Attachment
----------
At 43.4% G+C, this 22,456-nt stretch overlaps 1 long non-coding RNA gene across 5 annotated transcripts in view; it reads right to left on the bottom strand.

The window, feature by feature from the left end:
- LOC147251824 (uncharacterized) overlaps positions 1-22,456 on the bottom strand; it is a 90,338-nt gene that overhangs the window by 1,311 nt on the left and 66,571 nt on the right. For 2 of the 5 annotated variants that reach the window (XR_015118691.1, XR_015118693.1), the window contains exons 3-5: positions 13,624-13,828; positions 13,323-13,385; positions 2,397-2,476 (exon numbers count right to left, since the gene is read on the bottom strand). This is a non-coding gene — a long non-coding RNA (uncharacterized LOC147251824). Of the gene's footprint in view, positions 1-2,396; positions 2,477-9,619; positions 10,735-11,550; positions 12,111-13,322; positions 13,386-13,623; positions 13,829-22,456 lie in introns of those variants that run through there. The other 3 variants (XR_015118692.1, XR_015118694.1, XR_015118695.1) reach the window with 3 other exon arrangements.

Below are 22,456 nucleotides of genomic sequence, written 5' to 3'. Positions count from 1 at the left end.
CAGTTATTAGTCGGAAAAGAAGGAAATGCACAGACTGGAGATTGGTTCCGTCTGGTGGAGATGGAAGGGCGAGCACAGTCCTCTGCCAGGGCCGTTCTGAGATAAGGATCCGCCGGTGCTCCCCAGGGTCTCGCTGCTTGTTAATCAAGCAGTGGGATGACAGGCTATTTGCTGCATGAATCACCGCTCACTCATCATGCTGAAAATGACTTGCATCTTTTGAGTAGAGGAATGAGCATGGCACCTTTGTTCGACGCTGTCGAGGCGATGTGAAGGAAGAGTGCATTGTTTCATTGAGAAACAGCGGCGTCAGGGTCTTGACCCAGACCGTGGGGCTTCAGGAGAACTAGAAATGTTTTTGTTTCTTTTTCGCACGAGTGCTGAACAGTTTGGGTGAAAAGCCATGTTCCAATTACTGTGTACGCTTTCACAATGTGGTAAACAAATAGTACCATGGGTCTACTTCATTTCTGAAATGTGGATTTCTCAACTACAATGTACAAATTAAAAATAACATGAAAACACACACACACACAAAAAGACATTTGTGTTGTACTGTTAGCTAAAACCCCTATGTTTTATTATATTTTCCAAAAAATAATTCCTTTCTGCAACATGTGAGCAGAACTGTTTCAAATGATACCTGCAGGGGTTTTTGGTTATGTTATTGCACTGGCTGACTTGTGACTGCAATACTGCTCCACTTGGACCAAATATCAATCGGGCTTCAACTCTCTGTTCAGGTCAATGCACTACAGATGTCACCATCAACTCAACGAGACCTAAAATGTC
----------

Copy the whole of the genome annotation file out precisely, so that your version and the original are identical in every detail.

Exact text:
At 43.4% G+C, this 22,456-nt stretch overlaps 1 long non-coding RNA gene across 5 annotated transcripts in view; it reads right to left on the bottom strand.

The window, feature by feature from the left end:
- LOC147251824 (uncharacterized) overlaps positions 1-22,456 on the bottom strand; it is a 90,338-nt gene that overhangs the window by 1,311 nt on the left and 66,571 nt on the right. For 2 of the 5 annotated variants that reach the window (XR_015118691.1, XR_015118693.1), the window contains exons 3-5: positions 13,624-13,828; positions 13,323-13,385; positions 2,397-2,476 (exon numbers count right to left, since the gene is read on the bottom strand). This is a non-coding gene — a long non-coding RNA (uncharacterized LOC147251824). Of the gene's footprint in view, positions 1-2,396; positions 2,477-9,619; positions 10,735-11,550; positions 12,111-13,322; positions 13,386-13,623; positions 13,829-22,456 lie in introns of those variants that run through there. The other 3 variants (XR_015118692.1, XR_015118694.1, XR_015118695.1) reach the window with 3 other exon arrangements.

Below are 22,456 nucleotides of genomic sequence, written 5' to 3'. Positions count from 1 at the left end.
CAGTTATTAGTCGGAAAAGAAGGAAATGCACAGACTGGAGATTGGTTCCGTCTGGTGGAGATGGAAGGGCGAGCACAGTCCTCTGCCAGGGCCGTTCTGAGATAAGGATCCGCCGGTGCTCCCCAGGGTCTCGCTGCTTGTTAATCAAGCAGTGGGATGACAGGCTATTTGCTGCATGAATCACCGCTCACTCATCATGCTGAAAATGACTTGCATCTTTTGAGTAGAGGAATGAGCATGGCACCTTTGTTCGACGCTGTCGAGGCGATGTGAAGGAAGAGTGCATTGTTTCATTGAGAAACAGCGGCGTCAGGGTCTTGACCCAGACCGTGGGGCTTCAGGAGAACTAGAAATGTTTTTGTTTCTTTTTCGCACGAGTGCTGAACAGTTTGGGTGAAAAGCCATGTTCCAATTACTGTGTACGCTTTCACAATGTGGTAAACAAATAGTACCATGGGTCTACTTCATTTCTGAAATGTGGATTTCTCAACTACAATGTACAAATTAAAAATAACATGAAAACACACACACACACAAAAAGACATTTGTGTTGTACTGTTAGCTAAAACCCCTATGTTTTATTATATTTTCCAAAAAATAATTCCTTTCTGCAACATGTGAGCAGAACTGTTTCAAATGATACCTGCAGGGGTTTTTGGTTATGTTATTGCACTGGCTGACTTGTGACTGCAATACTGCTCCACTTGGACCAAATATCAATCGGGCTTCAACTCTCTGTTCAGGTCAATGCACTACAGATGTCACCATCAACTCAACGAGACCTAAAATGTC